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The Puddingstone Track: Deconstructed

  Puddingstone Track

Deconstructed:

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Along the Track: BUCKINGHAMSHIRE

 

Part 3: Puddingstones in Chesham

 

Down the hill from the village of Botley, the Track is supposed to enter Chesham from the east,  cross the market place to the church, turn south to the former ford over the river Chess, then head west towards Great Missenden. In 'The Lost Trackway' Dr. Rudge mentions only three markers on his Track in the town of Chesham: the 'Market Stone', the alleged 'stone circle' beneath St. Mary's church, and the 'ford stone' at the junction of Pednormead End and Church Street.

 

His 1952 article however notes other stones, that were never mentioned again: "A remarkable number of the old trackstones still stand in Church Road [sic], Chequers Yard, and Lewin's Yard, and we have collected detailed records of others. All lie on the east-to-west line, and few puddingstones are found at other points of the compass".1  

 

The map below - which I've put together from multiple sources as well as personal observation - tells a different story.

 

 

Exactly why he discarded three of the stones (Nos.4, 5 and 6) is unclear, since Rudge could still have made them fit the line of the Track (which isn't really east-to-west at all.) But he blatantly ignored many others that didn't conform to his theory. Some are (or were) fairly small, or loose on the surface, or had clearly come from elsewhere - in other words, just the same as some that Rudge accepted onto his Track. Others were more substantial, like the block over 2m long once behind the NatWest bank, and the similar-sized one moved to Middlesex in about 1936.2 There is another large block of puddingstone in Lowndes Park, close to the mound (of uncertain date) known as the Rolling Pin. The rector of the church told me of a second such boulder in the park, but I was unable to locate it.

 

Heading south-westerly out of the town, and rising as it goes, is the road called Fuller's Hill. As the Chesham Heritage Trail leaflet says, this is "an ancient road with large puddingstones sunk deeply into its banks".3 Nowadays the banks only begin after about 300m, and the only visible puddingstones are on the west side, smallish rocks embedded by a gateway and the corner of a house, along with a few loose blocks.

 

The spread of puddingstone around the town - and we only know about those that have survived or been recorded - shows that, as usual, Dr. Rudge simply picked and chose which ones were useful to his theory of the Track. As at St. Albans and other places along the route, Chesham lies in an area well-known for puddingstone. Apart from those in the immediate vicinity of the town, about 1 miles north of the market place is Vale Farm, which holds a fine collection of boulders gathered from the surrounding countryside. About the same distance away but to the north-east is Lye Green, where some puddingstone blocks were recorded in the 1950s by Davies and Baines, and two still survive on the verges of Lycrome Road. Three-quarters of a mile south-east of the market place, a large boulder is embedded by a footpath near Hill Farm. Here begins the old track called Green Lane, where the Town Guide of 1970 said to "look out for puddingstones." It leads over the parish boundary to White End Park Farm, where sits a large heap of conglomerates unearthed less than a mile away. Just to the north, between the farm and Botley, is a substantial puddingstone at Cowcroft Farm, with others occasionally uncovered at the nearby brickworks quarry. Cowcroft sits on Tyler's Hill, which plateaus to the west then slopes down into Chesham itself, roughly along the line of Rudge's Track.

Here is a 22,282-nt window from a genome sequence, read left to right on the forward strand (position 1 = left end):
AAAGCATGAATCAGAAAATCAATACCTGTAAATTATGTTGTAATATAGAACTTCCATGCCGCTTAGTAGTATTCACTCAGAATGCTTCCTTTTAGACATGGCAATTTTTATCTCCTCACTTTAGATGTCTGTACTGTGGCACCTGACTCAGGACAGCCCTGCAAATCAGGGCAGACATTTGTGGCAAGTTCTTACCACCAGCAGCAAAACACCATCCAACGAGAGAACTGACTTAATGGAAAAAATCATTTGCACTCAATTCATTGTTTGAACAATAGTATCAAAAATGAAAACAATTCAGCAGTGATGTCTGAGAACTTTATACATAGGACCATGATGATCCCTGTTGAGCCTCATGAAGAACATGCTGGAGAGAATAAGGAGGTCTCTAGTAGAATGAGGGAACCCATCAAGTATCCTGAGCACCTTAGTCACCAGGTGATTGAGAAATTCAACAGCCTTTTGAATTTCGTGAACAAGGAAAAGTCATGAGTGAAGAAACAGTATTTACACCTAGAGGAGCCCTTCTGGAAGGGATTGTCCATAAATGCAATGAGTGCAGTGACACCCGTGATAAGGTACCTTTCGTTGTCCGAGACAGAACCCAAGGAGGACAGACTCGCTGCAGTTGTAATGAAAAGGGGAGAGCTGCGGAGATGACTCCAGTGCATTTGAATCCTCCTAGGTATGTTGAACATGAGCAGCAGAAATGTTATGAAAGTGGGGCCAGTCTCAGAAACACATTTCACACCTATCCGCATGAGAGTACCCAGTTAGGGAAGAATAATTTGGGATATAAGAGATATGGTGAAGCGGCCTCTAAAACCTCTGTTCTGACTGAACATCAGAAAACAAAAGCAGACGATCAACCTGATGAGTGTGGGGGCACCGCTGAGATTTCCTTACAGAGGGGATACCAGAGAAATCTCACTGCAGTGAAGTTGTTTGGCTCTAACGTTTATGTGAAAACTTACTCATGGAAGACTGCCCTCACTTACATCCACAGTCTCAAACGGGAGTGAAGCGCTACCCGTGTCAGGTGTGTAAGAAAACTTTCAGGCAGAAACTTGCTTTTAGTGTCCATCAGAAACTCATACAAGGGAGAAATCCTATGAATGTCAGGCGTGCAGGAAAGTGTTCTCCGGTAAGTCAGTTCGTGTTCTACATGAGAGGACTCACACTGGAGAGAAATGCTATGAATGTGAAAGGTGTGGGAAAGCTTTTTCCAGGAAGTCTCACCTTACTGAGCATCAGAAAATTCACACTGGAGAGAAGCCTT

With other boulders surviving or recorded at Amersham, Chesham Bois, Chartridge, Hawridge and Ashley Green, Chesham actually sits at the heart of 'puddingstone country' in the Chilterns. Out of all those in the town Rudge selected two, plus a church with puddingstones in its fabric, as evidence of his theory. How many more might have existed in the past is unknown, which makes his selection utterly disingenuous.

 

References: 

1. E.A. & E.L. Rudge: 'The Conglomerate Track' in 'Essex Naturalist' Vol.29, part 1 (March 1952), p.30.

2. A. Morley Davies & Arnold H. Baines: 'A Preliminary Survey of the Sarsen & Puddingstone Blocks of the Chilterns' in 'Proceedings of the Geologists' Association', Vol.64, Pt1 (1953),pp.2, 6.

3. 'Chesham Heritage Trail: Chesham Walks 1' (The Chesham Society 1980, revised 2013.)

 

Bucks Part 4: Pednor Road, Chesham to Turville

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